Home, home on the range
Where the deer and the antelope play
Where seldom is heard a discouraging word
And the skies are not cloudy all day”

-John A. Lomax

Journeying to Saskatoon, and then onward to Winnipeg for my seventh book tour, I was once again captivated by the expansiveness and immensity of the Canadian prairies. By definition, the natural prairies include the provinces of Alberta, Saskatchewan, and Manitoba, as they are partially covered by three primary grassland types: tall grass, mixed grass, and fescue prairie.

In 1892 when the Werner family in my trilogy arrived on the windswept Saskatchewan plains, they gazed upon the tall prairie grasses blowing in the breeze, under bright blue skies for as far as the eye could see. Today, 120 years later, were they to glance over the horizon they would see that all but a fraction of one percent of the tall grass prairie has been converted to the short stubble of cropland.

As I sped past the square miles of harvested fields, I began to notice that wherever I looked I saw remnants of our prairie farming history. All along the highway, left to languish by sagging fences, were rusty hay reapers, threshing machines, and steam-powered tractors. Much more apparent, though, were the never-ending deserted farmhouses, collapsed granaries, and barns breaking at their spines as they progress to their inevitable demise.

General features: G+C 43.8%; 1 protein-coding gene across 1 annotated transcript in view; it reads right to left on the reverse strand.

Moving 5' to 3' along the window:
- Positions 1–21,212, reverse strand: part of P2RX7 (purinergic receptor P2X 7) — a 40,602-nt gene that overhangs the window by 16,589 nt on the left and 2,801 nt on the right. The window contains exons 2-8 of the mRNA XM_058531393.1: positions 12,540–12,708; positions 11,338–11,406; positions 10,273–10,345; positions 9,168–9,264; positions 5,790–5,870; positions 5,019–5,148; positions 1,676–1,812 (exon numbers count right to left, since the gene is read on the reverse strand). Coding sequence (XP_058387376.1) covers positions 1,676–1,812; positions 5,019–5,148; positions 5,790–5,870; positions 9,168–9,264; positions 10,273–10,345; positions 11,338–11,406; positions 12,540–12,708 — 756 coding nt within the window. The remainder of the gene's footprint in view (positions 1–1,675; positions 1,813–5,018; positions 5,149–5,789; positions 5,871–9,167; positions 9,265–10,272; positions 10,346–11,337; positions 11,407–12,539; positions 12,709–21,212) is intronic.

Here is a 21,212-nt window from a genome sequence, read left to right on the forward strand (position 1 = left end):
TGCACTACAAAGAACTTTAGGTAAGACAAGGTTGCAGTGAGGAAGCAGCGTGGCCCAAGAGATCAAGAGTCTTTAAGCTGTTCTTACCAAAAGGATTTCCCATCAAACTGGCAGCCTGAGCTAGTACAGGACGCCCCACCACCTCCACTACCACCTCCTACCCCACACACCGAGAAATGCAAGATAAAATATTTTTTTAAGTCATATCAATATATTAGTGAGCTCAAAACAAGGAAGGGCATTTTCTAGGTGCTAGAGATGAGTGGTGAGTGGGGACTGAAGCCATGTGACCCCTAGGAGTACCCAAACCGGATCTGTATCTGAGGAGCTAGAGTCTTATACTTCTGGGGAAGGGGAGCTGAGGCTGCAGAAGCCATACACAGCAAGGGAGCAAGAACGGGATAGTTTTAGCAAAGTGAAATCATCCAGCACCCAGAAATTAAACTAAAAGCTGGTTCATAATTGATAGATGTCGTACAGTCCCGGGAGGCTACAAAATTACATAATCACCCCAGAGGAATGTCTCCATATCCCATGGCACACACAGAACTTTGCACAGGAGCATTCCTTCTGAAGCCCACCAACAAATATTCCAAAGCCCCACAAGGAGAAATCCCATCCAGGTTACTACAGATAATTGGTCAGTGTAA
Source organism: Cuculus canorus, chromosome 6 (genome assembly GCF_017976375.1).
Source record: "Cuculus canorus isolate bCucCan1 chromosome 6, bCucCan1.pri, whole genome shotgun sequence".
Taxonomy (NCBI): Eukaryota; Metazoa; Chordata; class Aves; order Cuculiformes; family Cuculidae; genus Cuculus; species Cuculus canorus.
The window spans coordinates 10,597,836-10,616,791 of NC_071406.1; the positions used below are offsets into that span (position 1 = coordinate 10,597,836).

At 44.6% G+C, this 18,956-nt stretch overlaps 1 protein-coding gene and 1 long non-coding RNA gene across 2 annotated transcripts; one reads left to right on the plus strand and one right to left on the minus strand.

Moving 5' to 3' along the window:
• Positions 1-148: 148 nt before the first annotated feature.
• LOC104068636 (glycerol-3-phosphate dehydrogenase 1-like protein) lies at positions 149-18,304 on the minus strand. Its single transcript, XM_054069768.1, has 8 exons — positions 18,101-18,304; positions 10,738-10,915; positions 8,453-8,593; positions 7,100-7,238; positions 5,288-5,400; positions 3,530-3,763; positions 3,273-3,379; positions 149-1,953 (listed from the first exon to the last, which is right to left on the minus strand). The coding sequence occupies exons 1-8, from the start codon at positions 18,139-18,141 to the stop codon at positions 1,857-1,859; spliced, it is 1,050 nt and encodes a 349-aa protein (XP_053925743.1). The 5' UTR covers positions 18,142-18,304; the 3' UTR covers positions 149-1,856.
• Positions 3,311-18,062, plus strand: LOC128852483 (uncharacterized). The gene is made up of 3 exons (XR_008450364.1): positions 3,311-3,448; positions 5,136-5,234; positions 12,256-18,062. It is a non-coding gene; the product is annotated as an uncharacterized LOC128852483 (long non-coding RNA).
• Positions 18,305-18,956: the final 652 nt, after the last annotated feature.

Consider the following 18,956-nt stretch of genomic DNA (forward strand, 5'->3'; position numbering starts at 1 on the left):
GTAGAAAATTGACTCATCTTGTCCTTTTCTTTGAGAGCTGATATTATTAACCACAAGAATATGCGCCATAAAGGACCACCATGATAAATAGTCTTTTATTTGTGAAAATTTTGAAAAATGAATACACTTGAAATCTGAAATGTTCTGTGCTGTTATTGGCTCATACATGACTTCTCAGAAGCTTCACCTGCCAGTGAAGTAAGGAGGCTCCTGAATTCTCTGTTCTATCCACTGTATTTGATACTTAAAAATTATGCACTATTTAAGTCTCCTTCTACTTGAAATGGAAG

Each time I cross the Canadian prairie, I am sorely tempted to slow down, turn off the four-lane highway, and drive into an abandoned farmyard. So often I wonder if when I enter the vacant house, I might find all the furniture in place, the kettle boiling on the woodstove, and the table set for the family when they come in from their chores to enjoy the evening repast.

I was astonished to learn from a friend that there are now corporate farms in Saskatchewan that hold as many as 64 sections of land (which equates to over 40,000 acres). Gustav Werner, in his quest for prime farmland, would not comprehend the magnitude of such ownership; nor could he grasp that long gone were the cooperative spirits, building bees, and the community ties of his era.

I believe that the Canadian pioneers would find great irony in that there are so many homeless people eking out a miserable life in our urban centres while the self-built farmhouses of old are all becoming forsaken. Still, they would be more saddened that the limitless prairies now echo with the silence of near emptiness where only the coyote, deer, and antelope play.


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